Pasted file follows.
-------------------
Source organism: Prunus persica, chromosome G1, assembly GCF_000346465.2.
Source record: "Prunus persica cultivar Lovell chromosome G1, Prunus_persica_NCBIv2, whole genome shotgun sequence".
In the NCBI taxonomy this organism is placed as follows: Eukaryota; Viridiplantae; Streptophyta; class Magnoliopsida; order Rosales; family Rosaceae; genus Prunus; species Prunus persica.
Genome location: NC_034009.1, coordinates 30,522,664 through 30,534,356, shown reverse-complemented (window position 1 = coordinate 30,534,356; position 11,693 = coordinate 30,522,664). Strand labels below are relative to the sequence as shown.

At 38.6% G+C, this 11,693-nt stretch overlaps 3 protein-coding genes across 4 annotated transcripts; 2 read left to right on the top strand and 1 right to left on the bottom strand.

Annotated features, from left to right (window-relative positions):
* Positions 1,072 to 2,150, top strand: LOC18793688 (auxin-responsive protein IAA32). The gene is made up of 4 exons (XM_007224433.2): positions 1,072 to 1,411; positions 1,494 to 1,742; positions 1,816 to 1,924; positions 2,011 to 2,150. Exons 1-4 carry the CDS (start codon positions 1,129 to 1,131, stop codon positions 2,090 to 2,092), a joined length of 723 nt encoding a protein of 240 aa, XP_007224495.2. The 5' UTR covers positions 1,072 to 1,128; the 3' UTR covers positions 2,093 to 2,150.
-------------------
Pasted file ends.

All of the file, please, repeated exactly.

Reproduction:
Source organism: Prunus persica, chromosome G1, assembly GCF_000346465.2.
Source record: "Prunus persica cultivar Lovell chromosome G1, Prunus_persica_NCBIv2, whole genome shotgun sequence".
In the NCBI taxonomy this organism is placed as follows: Eukaryota; Viridiplantae; Streptophyta; class Magnoliopsida; order Rosales; family Rosaceae; genus Prunus; species Prunus persica.
Genome location: NC_034009.1, coordinates 30,522,664 through 30,534,356, shown reverse-complemented (window position 1 = coordinate 30,534,356; position 11,693 = coordinate 30,522,664). Strand labels below are relative to the sequence as shown.

At 38.6% G+C, this 11,693-nt stretch overlaps 3 protein-coding genes across 4 annotated transcripts; 2 read left to right on the top strand and 1 right to left on the bottom strand.

Annotated features, from left to right (window-relative positions):
* Positions 1,072 to 2,150, top strand: LOC18793688 (auxin-responsive protein IAA32). The gene is made up of 4 exons (XM_007224433.2): positions 1,072 to 1,411; positions 1,494 to 1,742; positions 1,816 to 1,924; positions 2,011 to 2,150. Exons 1-4 carry the CDS (start codon positions 1,129 to 1,131, stop codon positions 2,090 to 2,092), a joined length of 723 nt encoding a protein of 240 aa, XP_007224495.2. The 5' UTR covers positions 1,072 to 1,128; the 3' UTR covers positions 2,093 to 2,150.